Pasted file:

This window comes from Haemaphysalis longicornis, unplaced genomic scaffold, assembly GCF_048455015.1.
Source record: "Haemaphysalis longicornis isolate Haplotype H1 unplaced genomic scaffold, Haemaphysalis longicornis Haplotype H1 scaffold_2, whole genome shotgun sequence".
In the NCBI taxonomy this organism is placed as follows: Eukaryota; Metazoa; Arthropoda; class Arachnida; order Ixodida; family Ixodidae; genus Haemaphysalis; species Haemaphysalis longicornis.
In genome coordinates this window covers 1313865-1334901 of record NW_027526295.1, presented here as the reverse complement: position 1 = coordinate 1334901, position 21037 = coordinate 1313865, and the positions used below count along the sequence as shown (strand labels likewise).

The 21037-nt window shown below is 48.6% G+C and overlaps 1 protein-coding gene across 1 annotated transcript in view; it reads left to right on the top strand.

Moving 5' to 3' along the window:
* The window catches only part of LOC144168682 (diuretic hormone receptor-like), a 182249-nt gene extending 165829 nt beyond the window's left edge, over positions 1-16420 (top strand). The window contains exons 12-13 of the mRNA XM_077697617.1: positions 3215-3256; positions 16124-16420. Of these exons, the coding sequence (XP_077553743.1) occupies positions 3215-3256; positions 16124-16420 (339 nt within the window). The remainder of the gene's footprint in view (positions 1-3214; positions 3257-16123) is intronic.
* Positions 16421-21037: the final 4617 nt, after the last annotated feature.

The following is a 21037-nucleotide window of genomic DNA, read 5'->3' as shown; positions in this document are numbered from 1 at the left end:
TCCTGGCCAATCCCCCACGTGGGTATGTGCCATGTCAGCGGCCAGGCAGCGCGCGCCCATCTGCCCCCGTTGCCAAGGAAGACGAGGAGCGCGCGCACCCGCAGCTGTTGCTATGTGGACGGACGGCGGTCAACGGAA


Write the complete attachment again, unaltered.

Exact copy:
This window comes from Haemaphysalis longicornis, unplaced genomic scaffold, assembly GCF_048455015.1.
Source record: "Haemaphysalis longicornis isolate Haplotype H1 unplaced genomic scaffold, Haemaphysalis longicornis Haplotype H1 scaffold_2, whole genome shotgun sequence".
In the NCBI taxonomy this organism is placed as follows: Eukaryota; Metazoa; Arthropoda; class Arachnida; order Ixodida; family Ixodidae; genus Haemaphysalis; species Haemaphysalis longicornis.
In genome coordinates this window covers 1313865-1334901 of record NW_027526295.1, presented here as the reverse complement: position 1 = coordinate 1334901, position 21037 = coordinate 1313865, and the positions used below count along the sequence as shown (strand labels likewise).

The 21037-nt window shown below is 48.6% G+C and overlaps 1 protein-coding gene across 1 annotated transcript in view; it reads left to right on the top strand.

Moving 5' to 3' along the window:
* The window catches only part of LOC144168682 (diuretic hormone receptor-like), a 182249-nt gene extending 165829 nt beyond the window's left edge, over positions 1-16420 (top strand). The window contains exons 12-13 of the mRNA XM_077697617.1: positions 3215-3256; positions 16124-16420. Of these exons, the coding sequence (XP_077553743.1) occupies positions 3215-3256; positions 16124-16420 (339 nt within the window). The remainder of the gene's footprint in view (positions 1-3214; positions 3257-16123) is intronic.
* Positions 16421-21037: the final 4617 nt, after the last annotated feature.

The following is a 21037-nucleotide window of genomic DNA, read 5'->3' as shown; positions in this document are numbered from 1 at the left end:
TCCTGGCCAATCCCCCACGTGGGTATGTGCCATGTCAGCGGCCAGGCAGCGCGCGCCCATCTGCCCCCGTTGCCAAGGAAGACGAGGAGCGCGCGCACCCGCAGCTGTTGCTATGTGGACGGACGGCGGTCAACGGAA